Paul FarrerPaul Ferrer composer

There for each other - Paul Farrer, BASCA

Paul Farrer has created music for some of the biggest programmes on British television, including Dancing on Ice, The Gladiators, Ant and Dec’s Push the Button and The Weakest Link. Here, he gives insight into the life of a screen composer...

Paul Nichols headshot
  • By Paul Nichols
  • 6 Jul 2015
  • min read
Think of a composer. Now remove some of their credibility and throw random-sized lumps of money at them four times a year. This could be a mortgage-destroying more-dosh-than-their-parents-made-in-a-decade sized cheque or some dust-like micro pennies. Add some stress, a few cloth-eared clients, computer plug-ins that don’t work properly and simmer on a low heat in a pan of self doubt. Et voila! You have yourself a media composer.

We are a funny bunch. Balancing a high wire act over the chasm between art and commerce, a media composer has to be comfortable sitting with a documentary director who is asking how many Peruvian nose flautists we can find, and comfortable reading an email telling them the jingle they wrote for that yoghurt commercial needs a more catchy hook once the tap-dancing cow arrives on screen. It is, in short, a lonely, high pressure career which has dizzyingly large amounts of terror, silliness, joy and job insecurity. Little wonder then that there are far too many people doing it already and loads more desperate to have a go. And of course the free market dictates that the more suppliers there are, the worse our clients can treat us. Compare how many guitarists you know with how quickly you can get a plumber to come to your house on a Sunday evening.

We don’t have a union, we have BASCA. The British Academy of Songwriters, Composers and Authors is an island in a sea of piranhas helping to steer and guide writers (at all stages of their career) through the choppy waters of business, rights and protecting their interests. Media composers specifically are represented within BASCA by the Media Executive - a panel of up to 12 top-of-their-game media composers who regularly meet up to exchange information and concerns from their experiences at the front line of the business. We formulate campaigns to try and fight for our collective rights, we talk to broadcasters, we talk to other composer organisations around the world, we talk to PRS for Music and we listen to our members’ concerns. Problems with a publisher? We’re on it. Work-for-hire anxiety? We’ve all been there. In a world that is better off the more isolated you feel, BASCA lets you know that you are not alone.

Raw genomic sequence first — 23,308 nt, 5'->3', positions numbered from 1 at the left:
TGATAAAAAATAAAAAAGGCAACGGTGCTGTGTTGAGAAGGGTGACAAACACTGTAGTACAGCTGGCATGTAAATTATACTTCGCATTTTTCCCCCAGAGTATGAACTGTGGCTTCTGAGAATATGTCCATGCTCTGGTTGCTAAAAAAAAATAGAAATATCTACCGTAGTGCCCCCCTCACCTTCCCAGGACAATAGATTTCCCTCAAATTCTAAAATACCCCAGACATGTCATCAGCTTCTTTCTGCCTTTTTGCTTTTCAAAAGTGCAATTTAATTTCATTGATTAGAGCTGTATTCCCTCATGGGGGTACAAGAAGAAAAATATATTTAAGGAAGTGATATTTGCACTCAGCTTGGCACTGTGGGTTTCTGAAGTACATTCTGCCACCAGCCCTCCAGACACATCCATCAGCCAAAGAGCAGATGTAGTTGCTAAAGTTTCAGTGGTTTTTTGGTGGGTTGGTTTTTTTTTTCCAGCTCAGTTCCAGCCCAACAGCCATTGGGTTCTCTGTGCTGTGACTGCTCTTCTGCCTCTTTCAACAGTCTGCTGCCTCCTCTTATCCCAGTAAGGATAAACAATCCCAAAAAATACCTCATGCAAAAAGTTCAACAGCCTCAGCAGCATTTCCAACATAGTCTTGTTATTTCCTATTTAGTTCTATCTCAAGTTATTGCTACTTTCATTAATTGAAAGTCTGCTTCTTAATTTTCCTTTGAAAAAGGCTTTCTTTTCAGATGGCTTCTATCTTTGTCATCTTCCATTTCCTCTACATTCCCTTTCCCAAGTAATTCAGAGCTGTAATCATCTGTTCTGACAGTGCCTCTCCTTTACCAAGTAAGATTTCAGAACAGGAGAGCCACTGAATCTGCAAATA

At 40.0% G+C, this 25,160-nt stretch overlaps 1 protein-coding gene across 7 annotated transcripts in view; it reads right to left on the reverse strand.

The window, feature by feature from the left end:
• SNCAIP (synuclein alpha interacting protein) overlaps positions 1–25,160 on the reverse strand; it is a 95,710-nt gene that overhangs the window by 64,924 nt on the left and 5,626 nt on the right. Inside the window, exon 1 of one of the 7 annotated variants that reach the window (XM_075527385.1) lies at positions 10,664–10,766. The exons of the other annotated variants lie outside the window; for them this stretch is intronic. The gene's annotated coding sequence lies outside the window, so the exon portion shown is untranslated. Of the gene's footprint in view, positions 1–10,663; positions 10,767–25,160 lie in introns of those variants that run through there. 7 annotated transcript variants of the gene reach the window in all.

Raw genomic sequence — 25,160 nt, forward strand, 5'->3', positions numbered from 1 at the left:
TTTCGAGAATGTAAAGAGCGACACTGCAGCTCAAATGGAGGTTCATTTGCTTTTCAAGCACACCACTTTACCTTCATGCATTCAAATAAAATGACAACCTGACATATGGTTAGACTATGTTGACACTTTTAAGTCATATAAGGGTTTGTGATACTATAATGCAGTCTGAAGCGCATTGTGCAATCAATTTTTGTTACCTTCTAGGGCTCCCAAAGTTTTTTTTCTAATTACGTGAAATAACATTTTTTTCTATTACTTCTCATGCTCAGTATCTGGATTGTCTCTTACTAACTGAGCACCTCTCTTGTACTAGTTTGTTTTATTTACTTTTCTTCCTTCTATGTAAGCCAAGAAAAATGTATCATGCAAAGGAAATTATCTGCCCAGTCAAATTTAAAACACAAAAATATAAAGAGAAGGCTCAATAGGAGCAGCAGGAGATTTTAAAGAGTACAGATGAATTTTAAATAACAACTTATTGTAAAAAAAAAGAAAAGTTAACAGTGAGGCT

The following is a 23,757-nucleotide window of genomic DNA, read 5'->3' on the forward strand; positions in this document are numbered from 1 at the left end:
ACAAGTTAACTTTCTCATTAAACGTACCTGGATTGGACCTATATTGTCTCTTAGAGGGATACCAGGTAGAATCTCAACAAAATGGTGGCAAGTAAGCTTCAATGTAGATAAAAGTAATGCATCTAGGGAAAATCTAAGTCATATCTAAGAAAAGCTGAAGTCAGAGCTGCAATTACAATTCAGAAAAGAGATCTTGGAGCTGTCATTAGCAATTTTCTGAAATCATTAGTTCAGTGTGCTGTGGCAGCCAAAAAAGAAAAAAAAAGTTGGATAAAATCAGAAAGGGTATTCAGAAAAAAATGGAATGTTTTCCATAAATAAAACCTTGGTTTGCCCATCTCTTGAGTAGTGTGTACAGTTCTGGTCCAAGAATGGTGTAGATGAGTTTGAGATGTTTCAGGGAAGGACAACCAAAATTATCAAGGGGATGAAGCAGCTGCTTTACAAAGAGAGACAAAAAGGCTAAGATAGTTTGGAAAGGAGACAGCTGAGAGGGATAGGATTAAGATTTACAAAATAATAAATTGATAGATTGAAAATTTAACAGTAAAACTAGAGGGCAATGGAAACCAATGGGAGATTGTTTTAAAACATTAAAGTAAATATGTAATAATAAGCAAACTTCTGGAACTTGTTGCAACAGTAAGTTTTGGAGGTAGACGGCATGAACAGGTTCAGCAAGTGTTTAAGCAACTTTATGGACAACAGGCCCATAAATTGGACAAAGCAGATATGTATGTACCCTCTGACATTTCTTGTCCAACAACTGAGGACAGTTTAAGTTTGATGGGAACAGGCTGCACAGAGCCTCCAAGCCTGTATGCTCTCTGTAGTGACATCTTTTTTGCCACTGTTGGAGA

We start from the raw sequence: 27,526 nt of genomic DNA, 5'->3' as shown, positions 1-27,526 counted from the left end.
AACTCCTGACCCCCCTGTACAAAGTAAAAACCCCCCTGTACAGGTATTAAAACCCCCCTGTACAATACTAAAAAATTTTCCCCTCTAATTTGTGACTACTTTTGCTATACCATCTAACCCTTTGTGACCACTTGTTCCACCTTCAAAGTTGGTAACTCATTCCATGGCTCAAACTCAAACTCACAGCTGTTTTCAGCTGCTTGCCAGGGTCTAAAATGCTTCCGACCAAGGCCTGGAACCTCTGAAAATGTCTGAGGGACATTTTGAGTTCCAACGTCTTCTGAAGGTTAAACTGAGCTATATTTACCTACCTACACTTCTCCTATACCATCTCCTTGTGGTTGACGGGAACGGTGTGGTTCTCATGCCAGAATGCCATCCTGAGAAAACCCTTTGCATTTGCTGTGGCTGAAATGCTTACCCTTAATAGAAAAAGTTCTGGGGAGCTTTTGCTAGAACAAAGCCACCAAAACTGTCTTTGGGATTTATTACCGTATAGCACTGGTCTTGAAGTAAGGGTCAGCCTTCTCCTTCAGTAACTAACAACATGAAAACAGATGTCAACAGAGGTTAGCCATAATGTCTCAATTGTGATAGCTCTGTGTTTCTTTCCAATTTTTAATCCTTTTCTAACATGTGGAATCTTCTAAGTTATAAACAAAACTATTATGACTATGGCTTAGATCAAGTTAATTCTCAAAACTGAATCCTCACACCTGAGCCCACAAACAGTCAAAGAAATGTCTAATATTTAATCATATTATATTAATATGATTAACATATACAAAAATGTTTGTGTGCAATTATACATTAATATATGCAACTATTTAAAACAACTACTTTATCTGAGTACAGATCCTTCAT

BASCA also hosts the modest annual works’ outing, sandwich buffet and mingle known as the Ivor Novello Awards. Thye are universally regarded as the most credible and prestigious gong any writer can receive, because unlike any other mantlepiece hardware an Ivor celebrates and bestows on the recipient the warmest and most profound kind of recognition: the respect of one’s peers. Our Gold Badge Awards in the autumn celebrate the outstanding men and women who might not be headline grabbing household names (although many are) but more importantly have, within their own field, made a unique contribution to Britain’s music industry.

To BASCA members who ask what we are for, I say that we are simply for each other. I can assure you that the very best people are volunteering their time to carry the torch on issues that impact us all. A good number of the same people whose over-stuffed IMDB profiles and sexy showreels make you want to give up, the same people whose names you are sick of seeing at the end of programmes and films are, in fact, quietly contributing advice, influence, perspective and effort to protect us all and try and make the composing landscape a fairer, more stable place to be. We want your help, we want your continued membership and to those who aren’t members yet...we want you.

I am grateful to Dan McGrath, Nainita Desai, Richard Jaques, Michael Price and Mark Ayres for their contributions to this piece.

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